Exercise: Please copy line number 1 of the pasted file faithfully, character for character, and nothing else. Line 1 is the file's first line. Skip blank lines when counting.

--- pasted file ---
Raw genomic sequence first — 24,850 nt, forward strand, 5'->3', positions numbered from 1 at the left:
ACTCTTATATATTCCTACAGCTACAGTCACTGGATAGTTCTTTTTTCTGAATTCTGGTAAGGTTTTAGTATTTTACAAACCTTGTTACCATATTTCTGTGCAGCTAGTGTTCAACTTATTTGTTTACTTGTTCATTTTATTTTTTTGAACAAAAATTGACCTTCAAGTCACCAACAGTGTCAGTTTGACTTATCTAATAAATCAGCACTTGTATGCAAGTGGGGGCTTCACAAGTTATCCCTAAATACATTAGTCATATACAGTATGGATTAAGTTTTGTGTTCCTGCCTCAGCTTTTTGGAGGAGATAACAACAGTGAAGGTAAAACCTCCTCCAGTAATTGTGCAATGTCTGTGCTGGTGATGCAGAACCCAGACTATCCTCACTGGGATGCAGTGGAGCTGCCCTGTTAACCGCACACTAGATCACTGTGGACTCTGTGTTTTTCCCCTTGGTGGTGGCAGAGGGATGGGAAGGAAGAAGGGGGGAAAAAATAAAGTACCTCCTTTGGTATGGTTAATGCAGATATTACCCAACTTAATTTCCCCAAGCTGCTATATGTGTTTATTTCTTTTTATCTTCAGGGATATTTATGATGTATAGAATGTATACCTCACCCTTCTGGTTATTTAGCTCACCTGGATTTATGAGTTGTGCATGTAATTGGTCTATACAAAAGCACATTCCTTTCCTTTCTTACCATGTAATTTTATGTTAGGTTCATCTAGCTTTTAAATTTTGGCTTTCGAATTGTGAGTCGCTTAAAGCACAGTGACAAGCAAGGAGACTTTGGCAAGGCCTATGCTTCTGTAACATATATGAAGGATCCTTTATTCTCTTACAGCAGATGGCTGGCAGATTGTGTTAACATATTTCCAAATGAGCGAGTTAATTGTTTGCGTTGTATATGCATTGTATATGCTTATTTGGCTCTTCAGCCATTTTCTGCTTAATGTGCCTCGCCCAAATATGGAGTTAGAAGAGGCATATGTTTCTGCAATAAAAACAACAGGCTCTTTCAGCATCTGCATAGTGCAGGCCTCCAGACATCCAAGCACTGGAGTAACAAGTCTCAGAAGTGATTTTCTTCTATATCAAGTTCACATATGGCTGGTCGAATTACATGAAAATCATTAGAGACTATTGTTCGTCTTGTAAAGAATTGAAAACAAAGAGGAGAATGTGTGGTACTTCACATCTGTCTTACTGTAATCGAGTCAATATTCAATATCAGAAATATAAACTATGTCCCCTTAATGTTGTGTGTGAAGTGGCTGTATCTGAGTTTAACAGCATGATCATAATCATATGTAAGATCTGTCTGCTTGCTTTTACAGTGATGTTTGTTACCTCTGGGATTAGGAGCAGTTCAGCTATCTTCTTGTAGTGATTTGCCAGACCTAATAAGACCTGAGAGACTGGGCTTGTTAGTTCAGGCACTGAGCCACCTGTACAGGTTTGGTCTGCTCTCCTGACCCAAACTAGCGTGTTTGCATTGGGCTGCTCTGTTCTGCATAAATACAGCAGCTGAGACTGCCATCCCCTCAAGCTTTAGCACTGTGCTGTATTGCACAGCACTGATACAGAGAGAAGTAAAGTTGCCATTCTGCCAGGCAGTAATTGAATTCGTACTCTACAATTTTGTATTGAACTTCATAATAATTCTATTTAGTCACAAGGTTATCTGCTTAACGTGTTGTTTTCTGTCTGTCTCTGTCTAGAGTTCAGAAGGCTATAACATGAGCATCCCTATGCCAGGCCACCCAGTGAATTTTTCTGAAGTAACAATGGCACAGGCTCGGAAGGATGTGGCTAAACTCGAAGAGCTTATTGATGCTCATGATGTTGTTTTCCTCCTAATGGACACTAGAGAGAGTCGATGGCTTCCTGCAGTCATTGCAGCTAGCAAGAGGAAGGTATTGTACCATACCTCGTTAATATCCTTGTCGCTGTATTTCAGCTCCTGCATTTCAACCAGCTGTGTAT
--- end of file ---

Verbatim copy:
Raw genomic sequence first — 24,850 nt, forward strand, 5'->3', positions numbered from 1 at the left: